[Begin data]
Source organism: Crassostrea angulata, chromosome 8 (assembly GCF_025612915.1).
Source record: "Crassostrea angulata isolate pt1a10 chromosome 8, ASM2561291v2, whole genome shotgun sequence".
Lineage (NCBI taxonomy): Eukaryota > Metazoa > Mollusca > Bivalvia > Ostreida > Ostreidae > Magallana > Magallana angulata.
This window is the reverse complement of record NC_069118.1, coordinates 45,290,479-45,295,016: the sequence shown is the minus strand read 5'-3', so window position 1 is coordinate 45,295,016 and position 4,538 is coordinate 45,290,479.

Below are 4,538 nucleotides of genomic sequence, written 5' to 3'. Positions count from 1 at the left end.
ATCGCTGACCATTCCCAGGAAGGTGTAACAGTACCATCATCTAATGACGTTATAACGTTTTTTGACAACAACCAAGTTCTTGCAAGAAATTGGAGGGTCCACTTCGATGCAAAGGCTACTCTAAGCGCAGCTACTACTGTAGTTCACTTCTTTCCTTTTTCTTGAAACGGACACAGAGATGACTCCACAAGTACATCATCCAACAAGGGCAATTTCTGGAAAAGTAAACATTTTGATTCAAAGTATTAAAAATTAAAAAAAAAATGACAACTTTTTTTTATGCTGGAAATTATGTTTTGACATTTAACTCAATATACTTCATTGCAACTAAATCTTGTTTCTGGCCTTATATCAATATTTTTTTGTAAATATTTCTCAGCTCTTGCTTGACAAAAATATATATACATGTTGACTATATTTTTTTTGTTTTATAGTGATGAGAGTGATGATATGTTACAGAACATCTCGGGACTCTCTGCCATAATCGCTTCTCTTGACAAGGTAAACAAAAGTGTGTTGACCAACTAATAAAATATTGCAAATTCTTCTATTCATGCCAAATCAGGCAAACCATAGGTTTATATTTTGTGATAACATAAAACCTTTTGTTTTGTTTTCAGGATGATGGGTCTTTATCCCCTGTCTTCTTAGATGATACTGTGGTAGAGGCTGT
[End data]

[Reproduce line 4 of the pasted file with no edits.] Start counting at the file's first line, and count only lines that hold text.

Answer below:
This window is the reverse complement of record NC_069118.1, coordinates 45,290,479-45,295,016: the sequence shown is the minus strand read 5'-3', so window position 1 is coordinate 45,295,016 and position 4,538 is coordinate 45,290,479.